Exodus 23:9, By Mark Williams
“Do not oppress a foreigner; you yourselves know how it feels to be foreigners because you were foreigners in Egypt.”
In an interesting section of Exodus that lays out the dos and don’ts regarding mercy and justice, we are told, quite clearly, to not oppress a foreigner because, based our own experience, we know what that feels like. It would be easy for me to start looking deeply at the word foreigner and chopping it up or reshaping it to include “stranger," “outsider," or even "the other," but the word just before it seems much more interesting, and packed with meaning as well. In fact, this first piece of the verse is where we should focus our attention.
When I first read Exodus 23:9, I paid very little attention to the word oppress because I can’t ever remember a time I’ve oppressed someone, or even seen someone oppressing someone else. I know I’ve never felt oppressed. But maybe that’s because I’m looking at this word from the wrong perspective.
Instead of looking at the verse from the point of view of whether or not oppression is or is not being dispensed, maybe I should be looking at oppression from the perspective of the foreigner. Not revelatory, I know, but it did make me see things a little differently. Instead of trying to judge whether or not oppression was or was not occurring in some particular instance, maybe this verse is calling us, through empathy, to reach out think what it must be like to not to recognize anything about the place you’re staying and to feel completely out of control about your situation or opportunities.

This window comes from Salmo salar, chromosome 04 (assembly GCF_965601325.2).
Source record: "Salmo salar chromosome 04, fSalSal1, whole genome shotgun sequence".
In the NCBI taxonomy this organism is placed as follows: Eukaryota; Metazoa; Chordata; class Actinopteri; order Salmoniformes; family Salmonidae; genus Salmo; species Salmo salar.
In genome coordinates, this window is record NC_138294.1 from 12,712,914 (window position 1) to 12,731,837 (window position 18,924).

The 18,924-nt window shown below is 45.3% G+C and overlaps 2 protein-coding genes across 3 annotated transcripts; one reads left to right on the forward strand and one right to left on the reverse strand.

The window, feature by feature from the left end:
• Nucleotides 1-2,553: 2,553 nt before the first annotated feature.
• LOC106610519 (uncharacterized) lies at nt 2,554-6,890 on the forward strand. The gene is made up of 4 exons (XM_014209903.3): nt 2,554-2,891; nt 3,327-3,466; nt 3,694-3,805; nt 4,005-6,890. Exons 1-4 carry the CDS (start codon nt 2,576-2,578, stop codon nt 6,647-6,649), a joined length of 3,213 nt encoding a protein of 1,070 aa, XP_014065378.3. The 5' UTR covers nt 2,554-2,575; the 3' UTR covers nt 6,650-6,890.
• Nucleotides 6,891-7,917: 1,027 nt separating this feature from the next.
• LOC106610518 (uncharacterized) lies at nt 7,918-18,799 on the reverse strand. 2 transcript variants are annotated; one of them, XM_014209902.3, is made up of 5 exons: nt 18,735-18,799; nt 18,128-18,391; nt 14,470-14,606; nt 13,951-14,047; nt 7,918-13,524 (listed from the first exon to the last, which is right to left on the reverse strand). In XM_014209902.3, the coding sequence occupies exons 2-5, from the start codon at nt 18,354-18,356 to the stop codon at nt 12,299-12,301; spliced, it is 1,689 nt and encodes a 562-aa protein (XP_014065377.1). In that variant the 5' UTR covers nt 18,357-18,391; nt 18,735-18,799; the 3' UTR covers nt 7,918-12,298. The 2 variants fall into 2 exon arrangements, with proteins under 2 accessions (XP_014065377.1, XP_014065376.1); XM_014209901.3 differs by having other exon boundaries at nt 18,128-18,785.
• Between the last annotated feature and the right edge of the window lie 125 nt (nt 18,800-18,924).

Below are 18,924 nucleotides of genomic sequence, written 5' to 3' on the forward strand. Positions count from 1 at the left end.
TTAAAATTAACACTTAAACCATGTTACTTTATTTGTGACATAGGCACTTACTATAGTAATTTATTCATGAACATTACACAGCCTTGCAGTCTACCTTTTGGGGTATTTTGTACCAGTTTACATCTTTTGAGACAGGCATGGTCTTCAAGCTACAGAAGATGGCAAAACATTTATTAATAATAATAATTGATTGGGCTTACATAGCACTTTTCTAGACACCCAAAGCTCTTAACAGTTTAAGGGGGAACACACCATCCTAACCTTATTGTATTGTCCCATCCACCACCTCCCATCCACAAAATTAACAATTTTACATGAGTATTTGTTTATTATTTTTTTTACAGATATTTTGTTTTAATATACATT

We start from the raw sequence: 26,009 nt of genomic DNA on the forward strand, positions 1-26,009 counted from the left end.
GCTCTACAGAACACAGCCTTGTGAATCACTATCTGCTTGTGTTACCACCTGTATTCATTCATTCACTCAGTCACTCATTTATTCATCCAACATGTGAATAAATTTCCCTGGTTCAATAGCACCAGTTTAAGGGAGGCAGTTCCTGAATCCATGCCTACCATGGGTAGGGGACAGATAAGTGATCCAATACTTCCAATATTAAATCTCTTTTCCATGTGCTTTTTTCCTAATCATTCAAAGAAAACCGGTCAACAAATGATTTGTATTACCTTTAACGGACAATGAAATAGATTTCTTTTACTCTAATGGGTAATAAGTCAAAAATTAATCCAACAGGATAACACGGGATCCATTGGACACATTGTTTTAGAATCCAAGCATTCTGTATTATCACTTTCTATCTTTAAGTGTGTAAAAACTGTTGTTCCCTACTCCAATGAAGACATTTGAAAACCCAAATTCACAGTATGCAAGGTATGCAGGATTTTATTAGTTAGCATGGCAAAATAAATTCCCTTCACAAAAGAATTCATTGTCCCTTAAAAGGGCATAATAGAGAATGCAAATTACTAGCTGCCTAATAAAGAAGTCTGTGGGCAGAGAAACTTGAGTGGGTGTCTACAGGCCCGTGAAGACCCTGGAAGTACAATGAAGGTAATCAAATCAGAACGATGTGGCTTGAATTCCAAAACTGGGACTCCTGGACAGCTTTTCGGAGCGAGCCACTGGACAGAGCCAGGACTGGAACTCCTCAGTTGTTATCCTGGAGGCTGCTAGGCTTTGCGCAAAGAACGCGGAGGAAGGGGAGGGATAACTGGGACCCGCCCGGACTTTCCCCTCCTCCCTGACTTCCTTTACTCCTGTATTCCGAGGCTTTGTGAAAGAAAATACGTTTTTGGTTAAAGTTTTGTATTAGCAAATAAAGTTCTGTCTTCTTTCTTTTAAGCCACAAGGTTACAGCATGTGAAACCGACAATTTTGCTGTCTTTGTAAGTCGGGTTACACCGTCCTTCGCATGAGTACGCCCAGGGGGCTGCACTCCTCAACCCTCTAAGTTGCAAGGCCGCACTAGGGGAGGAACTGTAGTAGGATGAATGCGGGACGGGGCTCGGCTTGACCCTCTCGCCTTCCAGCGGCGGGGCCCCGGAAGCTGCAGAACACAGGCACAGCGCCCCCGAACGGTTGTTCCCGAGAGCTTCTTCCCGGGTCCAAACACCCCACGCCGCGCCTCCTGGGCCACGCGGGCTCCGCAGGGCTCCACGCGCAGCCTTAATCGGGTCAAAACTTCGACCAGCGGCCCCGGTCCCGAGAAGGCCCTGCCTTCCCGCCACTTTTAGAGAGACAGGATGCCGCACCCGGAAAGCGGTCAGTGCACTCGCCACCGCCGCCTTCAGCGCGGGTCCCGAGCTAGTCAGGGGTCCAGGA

As Christians, we see no shortage of examples around the world where a ruling authority or group of authoritarians have brutally oppressed people for their faith in Jesus Christ. But the word “oppress" in this verse, I believe, is calling us to look past the legalistic value judgement and go straight to the heart of what we should be seeing in the face of a stranger—and that’s the face of Christ. Wasn’t He the ultimate stranger among us, very likely never feeling directly connected to the ground he walked on? His home, of course, was in Heaven with the Father.
Jesus’s example and, I believe, this verse is meant to remind us what it was like to feel like you don’t belong or understand the area or community in which you are staying. Maybe, in a small way, that’s what we’ll find out when we get to Heaven — that odd and annoying feeling we thought was normal, was really about not ever feeling like we belonged here on Earth.
I see this verse guiding us (maybe forcing us) to think like an outsider, constantly worried about what might happen next, or being separated from those you love, or being pushed back out on the road again to become someone else’s problem. But if we can see the face of Christ in those around us and resist the temptation to worry about who or what is doing the displacing, oppressing, or tyrannizing, we are much more likely to be guided by the light Christ wants us to follow and spread to others.